EU jitters as victorious Tsipras hints at showdown

His charisma and political nous are matched only by his talent for somersaults, but will Tsipras stay the course?

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Triumphantly returned to power in Athens, Alexis Tsipras has shed his most troublesome radicals. What gives Europe the jitters now is the fear he will use his new-found authority not to persuade Greece that Brussels must be obeyed, but to try to find ways around its stringent bailout terms.

In this light, his early remarks after winning Sunday’s general election were not entirely reassuring. Now, the whole Greek parliament except for a few radicals is committed to staying in the eurozone, and has signed up for the drastic reforms necessary to do so. This is a seismic shift: for the past five years, Greek politics has been dominated by the conflict between pro- and anti-bailout forces.

In July’s referendum nearly 62 per cent, egged on by Mr Tsipras, voted to reject the bailout conditions. Six days later Wolfgang Schauble, the German Finance Minister who Greeks love to hate, suggested pushing Greece out of the euro. 

Overnight, the Greek mood changed. Mr Schauble’s suggestion “helped crystallise in a lot of people’s minds that the threat of Greece leaving was clear and present”, said Nick Malkoutzis, a political commentator. “It was the first time that the idea of Greece leaving the eurozone had been formally put down on a piece of paper.” And on Sunday the overwhelming majority of Greeks who voted opted to stay inside.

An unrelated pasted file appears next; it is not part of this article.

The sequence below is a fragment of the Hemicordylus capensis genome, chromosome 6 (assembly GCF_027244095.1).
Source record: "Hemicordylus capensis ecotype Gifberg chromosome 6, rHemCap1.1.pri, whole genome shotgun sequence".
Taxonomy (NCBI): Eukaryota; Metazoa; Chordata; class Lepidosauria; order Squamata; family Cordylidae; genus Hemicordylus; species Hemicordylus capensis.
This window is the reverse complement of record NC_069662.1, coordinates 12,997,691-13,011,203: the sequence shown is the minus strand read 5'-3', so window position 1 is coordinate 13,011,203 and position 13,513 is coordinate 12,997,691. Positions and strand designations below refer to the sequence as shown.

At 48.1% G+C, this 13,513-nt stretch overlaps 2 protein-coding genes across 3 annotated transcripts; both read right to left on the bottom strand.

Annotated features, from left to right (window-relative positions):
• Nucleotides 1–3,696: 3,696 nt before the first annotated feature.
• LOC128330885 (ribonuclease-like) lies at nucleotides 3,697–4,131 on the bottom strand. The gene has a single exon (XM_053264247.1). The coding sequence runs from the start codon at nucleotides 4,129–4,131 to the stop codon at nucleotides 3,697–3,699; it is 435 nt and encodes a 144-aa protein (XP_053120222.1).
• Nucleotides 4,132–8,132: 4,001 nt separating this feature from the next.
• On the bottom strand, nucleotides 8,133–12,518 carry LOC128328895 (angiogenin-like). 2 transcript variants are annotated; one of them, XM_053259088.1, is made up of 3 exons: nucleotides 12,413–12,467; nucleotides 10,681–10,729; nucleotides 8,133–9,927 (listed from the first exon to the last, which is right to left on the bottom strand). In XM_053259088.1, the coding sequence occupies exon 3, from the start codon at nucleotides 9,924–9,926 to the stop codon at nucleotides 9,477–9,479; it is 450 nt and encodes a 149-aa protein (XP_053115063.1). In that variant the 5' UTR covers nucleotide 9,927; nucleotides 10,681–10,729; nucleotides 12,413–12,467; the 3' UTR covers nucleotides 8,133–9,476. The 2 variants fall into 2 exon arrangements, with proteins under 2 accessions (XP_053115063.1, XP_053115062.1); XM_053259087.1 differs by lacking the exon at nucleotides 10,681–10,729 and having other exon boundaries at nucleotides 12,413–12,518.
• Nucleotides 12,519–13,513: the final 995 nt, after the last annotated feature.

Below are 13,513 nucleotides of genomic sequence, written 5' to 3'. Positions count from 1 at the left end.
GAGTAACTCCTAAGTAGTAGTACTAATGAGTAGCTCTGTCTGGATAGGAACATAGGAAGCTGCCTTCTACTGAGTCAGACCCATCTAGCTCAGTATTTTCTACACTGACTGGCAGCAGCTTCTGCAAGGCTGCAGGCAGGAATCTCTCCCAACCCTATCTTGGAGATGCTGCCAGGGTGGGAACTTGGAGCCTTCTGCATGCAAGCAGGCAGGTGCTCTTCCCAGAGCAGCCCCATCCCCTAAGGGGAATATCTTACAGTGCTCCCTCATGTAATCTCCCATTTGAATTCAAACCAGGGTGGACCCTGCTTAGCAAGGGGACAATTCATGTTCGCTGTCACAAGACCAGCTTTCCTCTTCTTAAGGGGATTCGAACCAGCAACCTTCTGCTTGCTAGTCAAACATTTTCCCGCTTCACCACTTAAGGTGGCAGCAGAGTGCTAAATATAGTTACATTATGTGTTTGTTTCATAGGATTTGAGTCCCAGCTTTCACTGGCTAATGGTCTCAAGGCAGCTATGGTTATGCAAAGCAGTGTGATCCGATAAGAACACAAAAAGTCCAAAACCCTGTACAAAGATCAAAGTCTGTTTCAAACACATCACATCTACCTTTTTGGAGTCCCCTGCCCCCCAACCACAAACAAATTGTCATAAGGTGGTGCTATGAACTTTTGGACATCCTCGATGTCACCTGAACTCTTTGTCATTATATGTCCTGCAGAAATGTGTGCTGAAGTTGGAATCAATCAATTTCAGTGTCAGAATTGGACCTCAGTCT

Syriza’s left-wing defectors’ new, pro-Grexit party, failed to win a single seat. “Now 267 MPs out of 300 are signed up to the bailout programme,” said economist Vagelis Agapitos. “That’s a big change.”

But will Mr Tsipras – his charisma and political nous matched only by his talent for somersaults – stay the course? “The return of a second Syriza-led government will concern Greece’s creditors,” said Mujtaba Rahman, of political risk consultancy Eurasia Group, which reckons there is a 30 per cent risk of Grexit over the next two years.

JP Morgan analyst Malcolm Barr warned that the result “provides a platform upon which Syriza will continue to challenge significant parts of the [bailout] programme”. Soon after his victory, Mr Tsipras celebrated with Panos Kammenos, leader of Independent Greeks (Anel), his quirky, nationalist and right-wing coalition partner since January, which won 10 seats.

Like Mr Tsipras, Anel was once stridently anti-bailout but has signed up to the new terms. “Joining with Anel is not the statesmanlike choice,” said Aggelos Tsakanikas, an economics professor in Athens. If Mr Tsipras had included socialists or centrists, “he would have had a wider pool of people to choose from”.

After talks with Mr Kammenos, Mr Tsipras said: “We now have the great opportunity, taking steady steps and using the four years of our mandate, to implement our main commitment, which is to give an honest fight and to shed our blood if necessary to stop our people bleeding further.” The note of defiance was unmistakeable.

His former deputy finance minister, Dimitris Mardas, was more specific. “We will soften certain elements of the agreement, without breaking our [bailout] commitments,” he said. Perhaps before long Ms Merkel will have to let Wolfgang Schauble off the leash again.